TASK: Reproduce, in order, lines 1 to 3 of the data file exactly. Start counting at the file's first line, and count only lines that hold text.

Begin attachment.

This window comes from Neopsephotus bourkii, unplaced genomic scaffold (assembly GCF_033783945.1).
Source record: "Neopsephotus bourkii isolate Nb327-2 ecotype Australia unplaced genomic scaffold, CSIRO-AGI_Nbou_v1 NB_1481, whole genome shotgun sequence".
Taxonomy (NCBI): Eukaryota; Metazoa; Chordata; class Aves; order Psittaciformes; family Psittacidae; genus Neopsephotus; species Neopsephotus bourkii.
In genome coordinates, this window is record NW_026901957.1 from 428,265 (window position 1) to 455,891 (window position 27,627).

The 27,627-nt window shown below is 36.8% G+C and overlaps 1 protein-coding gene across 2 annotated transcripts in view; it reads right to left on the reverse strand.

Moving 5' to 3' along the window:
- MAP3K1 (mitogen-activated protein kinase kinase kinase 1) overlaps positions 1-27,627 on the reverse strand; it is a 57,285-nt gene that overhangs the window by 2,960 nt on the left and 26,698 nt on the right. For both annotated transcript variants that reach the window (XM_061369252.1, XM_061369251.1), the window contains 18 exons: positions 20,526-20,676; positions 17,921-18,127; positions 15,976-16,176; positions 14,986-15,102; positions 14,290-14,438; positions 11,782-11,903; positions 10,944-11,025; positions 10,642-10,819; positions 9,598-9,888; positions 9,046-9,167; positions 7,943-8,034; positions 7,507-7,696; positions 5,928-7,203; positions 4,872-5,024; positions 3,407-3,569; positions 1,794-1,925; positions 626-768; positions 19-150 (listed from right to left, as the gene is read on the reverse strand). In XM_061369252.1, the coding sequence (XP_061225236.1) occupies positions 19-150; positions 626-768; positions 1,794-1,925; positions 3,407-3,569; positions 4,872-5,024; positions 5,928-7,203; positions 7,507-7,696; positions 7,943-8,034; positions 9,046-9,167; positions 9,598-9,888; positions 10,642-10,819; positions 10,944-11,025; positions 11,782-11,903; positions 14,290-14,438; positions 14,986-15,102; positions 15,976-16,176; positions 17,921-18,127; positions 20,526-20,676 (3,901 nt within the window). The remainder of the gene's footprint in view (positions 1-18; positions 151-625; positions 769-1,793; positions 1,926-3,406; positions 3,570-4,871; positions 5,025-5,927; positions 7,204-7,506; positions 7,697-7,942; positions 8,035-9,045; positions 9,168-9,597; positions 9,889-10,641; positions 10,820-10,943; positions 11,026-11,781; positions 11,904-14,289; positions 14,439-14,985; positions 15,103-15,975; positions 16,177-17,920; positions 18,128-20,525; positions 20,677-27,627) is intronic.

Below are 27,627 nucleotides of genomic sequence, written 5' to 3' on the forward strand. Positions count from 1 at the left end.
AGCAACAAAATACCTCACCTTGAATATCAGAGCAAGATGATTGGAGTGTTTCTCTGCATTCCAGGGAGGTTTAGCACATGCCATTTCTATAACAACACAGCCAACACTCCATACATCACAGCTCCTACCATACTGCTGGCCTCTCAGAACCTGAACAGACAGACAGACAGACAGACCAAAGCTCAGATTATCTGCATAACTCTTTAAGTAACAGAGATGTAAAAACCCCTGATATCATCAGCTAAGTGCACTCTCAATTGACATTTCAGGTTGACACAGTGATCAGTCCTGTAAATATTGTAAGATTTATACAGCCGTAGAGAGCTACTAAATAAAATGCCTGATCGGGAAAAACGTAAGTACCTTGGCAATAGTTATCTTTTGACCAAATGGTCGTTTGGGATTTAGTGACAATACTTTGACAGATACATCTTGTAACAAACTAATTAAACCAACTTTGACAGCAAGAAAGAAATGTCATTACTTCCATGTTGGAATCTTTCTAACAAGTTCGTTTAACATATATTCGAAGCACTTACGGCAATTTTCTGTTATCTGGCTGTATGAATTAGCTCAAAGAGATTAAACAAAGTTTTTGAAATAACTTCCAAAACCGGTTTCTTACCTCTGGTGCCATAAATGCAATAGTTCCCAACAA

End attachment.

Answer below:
This window comes from Neopsephotus bourkii, unplaced genomic scaffold (assembly GCF_033783945.1).
Source record: "Neopsephotus bourkii isolate Nb327-2 ecotype Australia unplaced genomic scaffold, CSIRO-AGI_Nbou_v1 NB_1481, whole genome shotgun sequence".
Taxonomy (NCBI): Eukaryota; Metazoa; Chordata; class Aves; order Psittaciformes; family Psittacidae; genus Neopsephotus; species Neopsephotus bourkii.